“Our February 2019 kbbreview advertisement says it all. We have acted as a responsible manufacturer, ensuring service and supply to our retail customers is unaffected. We feel more comfortable, in the knowledge that our goods are on this side of the English Channel and in our warehouses,” added Pollitt.
Omega, another major UK kitchen manufacturer based in Yorkshire, recently told kbbreview that a £20 million refurbishment of its site meant that it now had capacity to hold five months worth of stock and speed up lead times, making it – according to a prominent advertising campaign – Brexit-ready.
As UK-EU negotiations go down to the wire, KBB retailers have also been taking action. Kitchens by JS Geddes near Glasgow, which sells Poggenpohl kitchens and Gaggenau appliances, said it is holding about two months more stock than usual at a cost of between £50,000 and £60,000.
Last year, owner and managing director Jim Geddes built a new warehouse about 100 yards away from his showroom in Kilmarnock, which has been helpful for providing the extra storage in anticipation of a Brexit-induced supply chain breakdown.
“Poggenpohl have been great at getting product to us early, so we already have all the stock we need for anything to be delivered for March and April,” Geddes told kbbreview.
“My gut reaction is that if there is a no-deal, we could be looking at a few weeks of delays at the border, and we are more than prepared for that,” he said, but after that he believes things will settle down.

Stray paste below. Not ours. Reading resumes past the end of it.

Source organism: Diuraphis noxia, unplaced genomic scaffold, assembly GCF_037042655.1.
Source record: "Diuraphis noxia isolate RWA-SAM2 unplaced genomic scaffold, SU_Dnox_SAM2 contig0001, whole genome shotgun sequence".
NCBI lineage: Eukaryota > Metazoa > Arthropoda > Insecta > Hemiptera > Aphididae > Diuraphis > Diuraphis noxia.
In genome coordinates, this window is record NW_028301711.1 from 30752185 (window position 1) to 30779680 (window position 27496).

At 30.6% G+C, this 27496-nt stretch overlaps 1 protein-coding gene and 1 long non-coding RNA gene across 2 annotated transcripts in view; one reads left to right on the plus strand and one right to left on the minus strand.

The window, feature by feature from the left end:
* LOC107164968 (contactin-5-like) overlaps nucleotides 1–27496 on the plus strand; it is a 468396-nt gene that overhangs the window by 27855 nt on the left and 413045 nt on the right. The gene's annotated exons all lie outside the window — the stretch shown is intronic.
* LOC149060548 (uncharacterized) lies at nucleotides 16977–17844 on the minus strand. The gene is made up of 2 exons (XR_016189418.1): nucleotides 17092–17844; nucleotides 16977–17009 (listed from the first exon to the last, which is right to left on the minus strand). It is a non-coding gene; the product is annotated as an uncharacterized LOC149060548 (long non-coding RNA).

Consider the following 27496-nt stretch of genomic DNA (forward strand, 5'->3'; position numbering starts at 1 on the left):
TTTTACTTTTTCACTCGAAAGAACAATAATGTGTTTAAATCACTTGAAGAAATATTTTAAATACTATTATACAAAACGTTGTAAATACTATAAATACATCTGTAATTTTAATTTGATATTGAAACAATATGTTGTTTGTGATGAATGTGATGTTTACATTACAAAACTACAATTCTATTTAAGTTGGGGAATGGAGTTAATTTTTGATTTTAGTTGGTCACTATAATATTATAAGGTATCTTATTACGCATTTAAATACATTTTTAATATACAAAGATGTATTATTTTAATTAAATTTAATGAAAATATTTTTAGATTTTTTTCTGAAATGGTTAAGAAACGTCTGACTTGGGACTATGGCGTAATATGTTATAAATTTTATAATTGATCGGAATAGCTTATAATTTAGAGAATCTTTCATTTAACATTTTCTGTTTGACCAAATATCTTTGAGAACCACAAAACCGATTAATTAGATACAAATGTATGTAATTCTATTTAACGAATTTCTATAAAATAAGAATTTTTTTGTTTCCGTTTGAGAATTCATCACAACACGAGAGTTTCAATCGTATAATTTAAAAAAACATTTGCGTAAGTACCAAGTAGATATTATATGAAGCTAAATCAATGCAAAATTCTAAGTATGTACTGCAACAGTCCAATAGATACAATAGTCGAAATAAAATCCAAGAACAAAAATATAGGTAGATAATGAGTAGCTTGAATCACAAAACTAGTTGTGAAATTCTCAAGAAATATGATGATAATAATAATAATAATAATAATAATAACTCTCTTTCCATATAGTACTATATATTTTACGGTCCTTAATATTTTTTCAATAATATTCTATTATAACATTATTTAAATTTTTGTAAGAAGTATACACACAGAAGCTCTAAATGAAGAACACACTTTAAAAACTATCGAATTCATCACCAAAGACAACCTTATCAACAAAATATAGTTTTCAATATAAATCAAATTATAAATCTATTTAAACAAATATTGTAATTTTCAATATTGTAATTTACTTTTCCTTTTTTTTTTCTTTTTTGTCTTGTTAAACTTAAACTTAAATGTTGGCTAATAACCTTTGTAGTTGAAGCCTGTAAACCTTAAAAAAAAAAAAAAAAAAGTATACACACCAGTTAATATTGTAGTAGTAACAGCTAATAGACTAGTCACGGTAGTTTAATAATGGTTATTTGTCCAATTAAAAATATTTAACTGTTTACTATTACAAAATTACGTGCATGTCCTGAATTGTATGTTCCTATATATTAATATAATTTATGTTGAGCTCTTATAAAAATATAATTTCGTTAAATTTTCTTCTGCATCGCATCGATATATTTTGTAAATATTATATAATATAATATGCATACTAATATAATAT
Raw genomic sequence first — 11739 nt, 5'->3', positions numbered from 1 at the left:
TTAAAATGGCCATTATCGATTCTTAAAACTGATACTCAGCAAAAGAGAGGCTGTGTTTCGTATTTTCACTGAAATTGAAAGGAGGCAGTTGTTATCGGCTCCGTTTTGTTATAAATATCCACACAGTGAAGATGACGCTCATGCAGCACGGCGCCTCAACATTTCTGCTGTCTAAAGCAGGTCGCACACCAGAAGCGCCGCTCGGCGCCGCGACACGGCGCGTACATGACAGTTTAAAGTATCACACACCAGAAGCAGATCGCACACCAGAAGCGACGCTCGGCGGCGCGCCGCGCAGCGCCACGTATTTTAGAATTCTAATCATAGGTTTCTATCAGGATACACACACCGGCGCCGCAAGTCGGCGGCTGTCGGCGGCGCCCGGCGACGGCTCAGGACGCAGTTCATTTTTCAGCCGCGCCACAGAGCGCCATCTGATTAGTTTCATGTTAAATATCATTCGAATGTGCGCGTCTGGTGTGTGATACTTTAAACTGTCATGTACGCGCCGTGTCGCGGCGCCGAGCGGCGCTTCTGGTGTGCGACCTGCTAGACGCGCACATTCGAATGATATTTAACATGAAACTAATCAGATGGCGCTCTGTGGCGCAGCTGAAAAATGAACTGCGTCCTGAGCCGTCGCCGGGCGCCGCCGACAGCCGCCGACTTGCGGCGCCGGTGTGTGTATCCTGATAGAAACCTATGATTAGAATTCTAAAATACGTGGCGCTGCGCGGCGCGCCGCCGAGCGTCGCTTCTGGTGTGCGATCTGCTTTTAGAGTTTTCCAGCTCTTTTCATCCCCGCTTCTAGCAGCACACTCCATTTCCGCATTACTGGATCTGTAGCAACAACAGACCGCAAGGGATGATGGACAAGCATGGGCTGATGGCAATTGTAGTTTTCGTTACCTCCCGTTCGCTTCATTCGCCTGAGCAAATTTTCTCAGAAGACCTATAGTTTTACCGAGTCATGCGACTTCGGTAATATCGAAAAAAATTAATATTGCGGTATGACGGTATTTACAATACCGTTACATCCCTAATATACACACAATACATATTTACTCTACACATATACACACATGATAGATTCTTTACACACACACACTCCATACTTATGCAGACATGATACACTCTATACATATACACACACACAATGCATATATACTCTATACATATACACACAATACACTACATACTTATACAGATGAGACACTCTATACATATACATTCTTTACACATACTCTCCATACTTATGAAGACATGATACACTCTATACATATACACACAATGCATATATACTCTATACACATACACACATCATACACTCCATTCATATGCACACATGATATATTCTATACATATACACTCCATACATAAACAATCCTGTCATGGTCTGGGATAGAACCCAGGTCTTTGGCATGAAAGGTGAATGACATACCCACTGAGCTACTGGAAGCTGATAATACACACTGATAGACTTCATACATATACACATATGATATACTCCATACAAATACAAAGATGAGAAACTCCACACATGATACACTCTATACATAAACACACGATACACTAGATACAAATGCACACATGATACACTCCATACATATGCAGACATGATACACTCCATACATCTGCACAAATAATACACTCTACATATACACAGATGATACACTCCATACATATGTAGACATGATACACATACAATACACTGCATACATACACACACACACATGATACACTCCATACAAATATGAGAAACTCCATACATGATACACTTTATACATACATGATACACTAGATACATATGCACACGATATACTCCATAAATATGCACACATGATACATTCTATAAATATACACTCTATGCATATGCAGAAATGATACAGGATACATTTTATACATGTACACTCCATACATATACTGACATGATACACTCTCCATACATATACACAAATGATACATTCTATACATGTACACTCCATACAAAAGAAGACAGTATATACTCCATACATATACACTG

Unlike some, Geddes is upbeat about Britain’s future outside the EU. “The world is not going to end because of Brexit. There might be an extra cost as a result. We have spoken to manufacturers and suppliers about it. We have had positive conversations.
“They want business to continue and we want business to continue. So, we all have to be sensible about how the tax burden is split if there are tariffs. We may have to take on 2% or 3%.”
He suggested suppliers may have to swallow the rest under World Trade Organisation (WTO) trading rules.
KBB trade body the KBSA has urged members to maintain a dialogue with their suppliers so that they can plan their workload based on realistic scenarios.
“Retailers will not want customers to face unforeseen delays or sudden increased costs, keeping lines of communication open and planning in advance will be key to managing the challenges ahead,” said KBSA national chair Richard Hibbert.
The UKWA said: “The logistics industry is the enabler of international trade and the view from our industry is that the prospect of a ‘no deal’ Brexit is catastrophic.
“We recognise that the withdrawal agreement on the table is not perfect, but it does allow us to move ahead towards transition out of the EU.
“We believe, along with most business leaders, that MPs should put aside dogmatic, entrenched positions and abandon political jockeying, instead putting the future of our country – and our economy – first.”